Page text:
Any collections effort 'will bring some results'

Guide available this summer

A couple of well-known slogans give a sense of the overall lesson learned from the National Association of Healthcare Access Management (NAHAM) collaborative on upfront collections, says Nancy Farrington, CHAM, master person index/clinical data repository administrator at Main Line Health System in Berwyn, PA.

"Like Nike [says], 'Just do it,'" advises Farrington, who served as part of the faculty for the project. "Or, to paraphrase Kevin Costner, 'If you ask, they will pay.'"

One of the reasons the collaborative included a mix of small, large, urban, and rural hospitals was to test the idea that success was not determined by those factors, she notes, and that is in fact what the results showed.

"Any effort will bring you some results," Farrington says. "So get organized and start doing it."

There were no characteristics that were found to preclude a facility from having success in upfront collections, she says. Philadelphia's Girard Medical Center and St. Joseph's Hospital "are inner city, high poverty level with a high incidence of substance abuse and they had success."

So did Mt. Graham Medical Center, a 59-bed facility in rural Safford, AZ, with only 5% self-pay patients, Farrington says.

The only overriding requirement is keeping focused and committed, she adds. "We did have challenges among a couple of hospitals that got diverted by other projects. If you lose focus, you lose revenue, or you increase the costs associated with getting it."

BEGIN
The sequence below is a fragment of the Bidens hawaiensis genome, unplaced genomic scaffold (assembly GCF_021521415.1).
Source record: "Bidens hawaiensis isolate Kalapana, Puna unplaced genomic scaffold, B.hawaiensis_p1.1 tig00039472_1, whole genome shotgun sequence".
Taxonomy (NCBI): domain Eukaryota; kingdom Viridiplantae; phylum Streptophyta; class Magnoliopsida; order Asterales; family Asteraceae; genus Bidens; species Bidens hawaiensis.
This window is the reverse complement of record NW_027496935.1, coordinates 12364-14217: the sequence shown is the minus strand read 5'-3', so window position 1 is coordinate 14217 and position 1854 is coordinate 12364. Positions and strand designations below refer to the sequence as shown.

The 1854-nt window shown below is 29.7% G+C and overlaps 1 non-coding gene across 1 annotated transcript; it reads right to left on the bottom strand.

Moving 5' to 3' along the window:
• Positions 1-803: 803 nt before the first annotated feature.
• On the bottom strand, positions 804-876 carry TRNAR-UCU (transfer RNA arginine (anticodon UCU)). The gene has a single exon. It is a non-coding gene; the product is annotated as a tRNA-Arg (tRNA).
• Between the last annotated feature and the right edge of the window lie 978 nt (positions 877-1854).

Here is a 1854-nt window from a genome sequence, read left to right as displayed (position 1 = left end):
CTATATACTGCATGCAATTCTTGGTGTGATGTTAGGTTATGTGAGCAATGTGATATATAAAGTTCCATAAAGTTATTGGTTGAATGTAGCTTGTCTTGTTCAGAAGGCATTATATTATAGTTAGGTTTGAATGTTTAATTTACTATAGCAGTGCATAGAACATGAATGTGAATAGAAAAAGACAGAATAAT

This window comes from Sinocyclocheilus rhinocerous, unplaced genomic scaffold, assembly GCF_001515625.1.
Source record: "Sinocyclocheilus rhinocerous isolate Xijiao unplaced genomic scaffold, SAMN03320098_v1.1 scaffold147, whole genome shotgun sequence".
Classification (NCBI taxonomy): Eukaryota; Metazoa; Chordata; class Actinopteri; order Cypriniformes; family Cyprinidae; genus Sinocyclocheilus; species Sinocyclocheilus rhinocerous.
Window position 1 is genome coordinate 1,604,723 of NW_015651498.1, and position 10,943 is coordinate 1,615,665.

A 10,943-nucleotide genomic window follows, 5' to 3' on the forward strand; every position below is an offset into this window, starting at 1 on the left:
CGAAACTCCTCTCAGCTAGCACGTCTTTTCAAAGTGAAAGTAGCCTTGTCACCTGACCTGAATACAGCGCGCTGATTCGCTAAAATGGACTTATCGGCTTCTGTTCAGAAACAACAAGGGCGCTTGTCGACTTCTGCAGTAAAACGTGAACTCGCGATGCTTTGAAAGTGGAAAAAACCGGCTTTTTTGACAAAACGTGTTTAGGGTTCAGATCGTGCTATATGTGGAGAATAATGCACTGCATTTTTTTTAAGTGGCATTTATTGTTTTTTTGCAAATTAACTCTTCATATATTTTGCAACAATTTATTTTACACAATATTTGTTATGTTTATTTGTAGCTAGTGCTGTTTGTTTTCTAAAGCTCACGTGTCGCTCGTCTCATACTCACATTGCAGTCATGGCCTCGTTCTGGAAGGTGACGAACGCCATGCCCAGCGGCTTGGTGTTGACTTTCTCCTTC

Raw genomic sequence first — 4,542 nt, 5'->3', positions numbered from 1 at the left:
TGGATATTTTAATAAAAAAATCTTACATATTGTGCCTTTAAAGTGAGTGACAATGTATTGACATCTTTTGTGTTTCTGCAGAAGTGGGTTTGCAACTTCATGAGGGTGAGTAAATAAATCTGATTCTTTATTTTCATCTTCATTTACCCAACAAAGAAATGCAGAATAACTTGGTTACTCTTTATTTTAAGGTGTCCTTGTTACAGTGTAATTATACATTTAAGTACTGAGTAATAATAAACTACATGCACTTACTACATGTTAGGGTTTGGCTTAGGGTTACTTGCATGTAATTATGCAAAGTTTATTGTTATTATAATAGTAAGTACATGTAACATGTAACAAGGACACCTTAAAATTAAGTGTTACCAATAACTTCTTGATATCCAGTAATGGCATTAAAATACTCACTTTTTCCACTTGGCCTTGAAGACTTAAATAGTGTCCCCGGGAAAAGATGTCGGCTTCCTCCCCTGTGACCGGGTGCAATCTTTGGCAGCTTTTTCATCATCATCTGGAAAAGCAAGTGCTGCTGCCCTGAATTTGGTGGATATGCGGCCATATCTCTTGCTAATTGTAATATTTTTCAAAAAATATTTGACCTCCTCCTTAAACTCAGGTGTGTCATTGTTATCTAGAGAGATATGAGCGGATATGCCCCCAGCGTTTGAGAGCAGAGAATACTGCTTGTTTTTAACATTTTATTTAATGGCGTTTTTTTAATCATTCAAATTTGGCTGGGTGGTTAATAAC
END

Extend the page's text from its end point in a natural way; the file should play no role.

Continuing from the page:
In addition to data gleaned from the collaborative, Farrington says, NAHAM also obtained information from other members who have upfront collections programs in place.

As a result, NAHAM is preparing a guide to upfront collections that will be available this summer on a CD, she notes. "It will contain sample forms and letters that people can copy and modify for their use, as well as other materials — such as policies and procedures — that can be used as models.", with a discount for orders paid for by May 31.

Access managers and directors looking to implement an upfront collections program — or build on one already in place — might want to keep in mind the following insights gained during the collaborative and from other members' experiences, she says.

  • Hospitals where there was strong administrative support, at the vice president level were much more successful than those in which all the impetus came from within the access department.
  • A key factor in emergency department collections was creating a place for people to go through the discharge process and make their payments. "You can't have financial discussions upfront," Farrington notes, because of EMTALA considerations.
  • Provide information to patients prior to their arrival — not just the specifics of their financial obligation, but the fact that an upfront collections procedure is in place, and the reasons why.